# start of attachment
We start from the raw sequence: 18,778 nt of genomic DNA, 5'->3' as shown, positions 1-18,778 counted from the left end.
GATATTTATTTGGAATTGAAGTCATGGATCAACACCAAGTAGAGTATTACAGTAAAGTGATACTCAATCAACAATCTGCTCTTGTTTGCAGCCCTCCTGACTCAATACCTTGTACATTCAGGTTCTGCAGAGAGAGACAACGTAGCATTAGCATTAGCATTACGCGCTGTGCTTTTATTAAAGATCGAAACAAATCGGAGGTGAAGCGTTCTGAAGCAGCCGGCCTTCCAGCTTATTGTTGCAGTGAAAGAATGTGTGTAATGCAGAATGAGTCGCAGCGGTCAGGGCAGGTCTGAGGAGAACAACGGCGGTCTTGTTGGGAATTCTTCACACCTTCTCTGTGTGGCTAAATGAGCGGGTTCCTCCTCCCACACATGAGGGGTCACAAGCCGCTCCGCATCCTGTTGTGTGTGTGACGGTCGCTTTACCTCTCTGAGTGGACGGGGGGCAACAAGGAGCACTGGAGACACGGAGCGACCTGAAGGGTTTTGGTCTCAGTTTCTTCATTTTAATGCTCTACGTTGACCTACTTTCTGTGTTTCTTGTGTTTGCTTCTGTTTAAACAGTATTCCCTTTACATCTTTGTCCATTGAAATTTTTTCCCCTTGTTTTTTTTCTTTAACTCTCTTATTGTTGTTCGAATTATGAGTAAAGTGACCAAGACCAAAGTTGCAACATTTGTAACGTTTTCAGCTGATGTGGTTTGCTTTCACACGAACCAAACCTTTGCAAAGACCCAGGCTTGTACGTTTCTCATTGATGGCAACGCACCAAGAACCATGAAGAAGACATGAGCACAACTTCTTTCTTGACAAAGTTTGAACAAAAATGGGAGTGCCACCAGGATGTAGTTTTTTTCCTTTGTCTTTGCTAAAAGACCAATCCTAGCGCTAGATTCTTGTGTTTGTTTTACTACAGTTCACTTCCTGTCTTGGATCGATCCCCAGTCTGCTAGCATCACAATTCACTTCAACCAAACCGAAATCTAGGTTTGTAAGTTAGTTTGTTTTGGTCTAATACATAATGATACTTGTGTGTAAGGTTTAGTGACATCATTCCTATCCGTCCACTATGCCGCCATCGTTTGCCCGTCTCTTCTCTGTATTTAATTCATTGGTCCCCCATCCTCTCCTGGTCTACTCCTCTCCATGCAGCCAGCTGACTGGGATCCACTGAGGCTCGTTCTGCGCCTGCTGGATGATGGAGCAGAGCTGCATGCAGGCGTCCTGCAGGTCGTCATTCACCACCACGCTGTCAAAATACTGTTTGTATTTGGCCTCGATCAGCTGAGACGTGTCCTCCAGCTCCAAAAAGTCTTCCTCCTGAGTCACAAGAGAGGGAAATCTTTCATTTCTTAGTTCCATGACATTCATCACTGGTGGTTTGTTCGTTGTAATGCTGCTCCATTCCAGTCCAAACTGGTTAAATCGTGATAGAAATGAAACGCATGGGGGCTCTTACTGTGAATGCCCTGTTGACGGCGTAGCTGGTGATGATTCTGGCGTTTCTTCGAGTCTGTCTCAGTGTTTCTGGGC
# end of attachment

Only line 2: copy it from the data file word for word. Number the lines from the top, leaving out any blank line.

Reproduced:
GATATTTATTTGGAATTGAAGTCATGGATCAACACCAAGTAGAGTATTACAGTAAAGTGATACTCAATCAACAATCTGCTCTTGTTTGCAGCCCTCCTGACTCAATACCTTGTACATTCAGGTTCTGCAGAGAGAGACAACGTAGCATTAGCATTAGCATTACGCGCTGTGCTTTTATTAAAGATCGAAACAAATCGGAGGTGAAGCGTTCTGAAGCAGCCGGCCTTCCAGCTTATTGTTGCAGTGAAAGAATGTGTGTAATGCAGAATGAGTCGCAGCGGTCAGGGCAGGTCTGAGGAGAACAACGGCGGTCTTGTTGGGAATTCTTCACACCTTCTCTGTGTGGCTAAATGAGCGGGTTCCTCCTCCCACACATGAGGGGTCACAAGCCGCTCCGCATCCTGTTGTGTGTGTGACGGTCGCTTTACCTCTCTGAGTGGACGGGGGGCAACAAGGAGCACTGGAGACACGGAGCGACCTGAAGGGTTTTGGTCTCAGTTTCTTCATTTTAATGCTCTACGTTGACCTACTTTCTGTGTTTCTTGTGTTTGCTTCTGTTTAAACAGTATTCCCTTTACATCTTTGTCCATTGAAATTTTTTCCCCTTGTTTTTTTTCTTTAACTCTCTTATTGTTGTTCGAATTATGAGTAAAGTGACCAAGACCAAAGTTGCAACATTTGTAACGTTTTCAGCTGATGTGGTTTGCTTTCACACGAACCAAACCTTTGCAAAGACCCAGGCTTGTACGTTTCTCATTGATGGCAACGCACCAAGAACCATGAAGAAGACATGAGCACAACTTCTTTCTTGACAAAGTTTGAACAAAAATGGGAGTGCCACCAGGATGTAGTTTTTTTCCTTTGTCTTTGCTAAAAGACCAATCCTAGCGCTAGATTCTTGTGTTTGTTTTACTACAGTTCACTTCCTGTCTTGGATCGATCCCCAGTCTGCTAGCATCACAATTCACTTCAACCAAACCGAAATCTAGGTTTGTAAGTTAGTTTGTTTTGGTCTAATACATAATGATACTTGTGTGTAAGGTTTAGTGACATCATTCCTATCCGTCCACTATGCCGCCATCGTTTGCCCGTCTCTTCTCTGTATTTAATTCATTGGTCCCCCATCCTCTCCTGGTCTACTCCTCTCCATGCAGCCAGCTGACTGGGATCCACTGAGGCTCGTTCTGCGCCTGCTGGATGATGGAGCAGAGCTGCATGCAGGCGTCCTGCAGGTCGTCATTCACCACCACGCTGTCAAAATACTGTTTGTATTTGGCCTCGATCAGCTGAGACGTGTCCTCCAGCTCCAAAAAGTCTTCCTCCTGAGTCACAAGAGAGGGAAATCTTTCATTTCTTAGTTCCATGACATTCATCACTGGTGGTTTGTTCGTTGTAATGCTGCTCCATTCCAGTCCAAACTGGTTAAATCGTGATAGAAATGAAACGCATGGGGGCTCTTACTGTGAATGCCCTGTTGACGGCGTAGCTGGTGATGATTCTGGCGTTTCTTCGAGTCTGTCTCAGTGTTTCTGGGC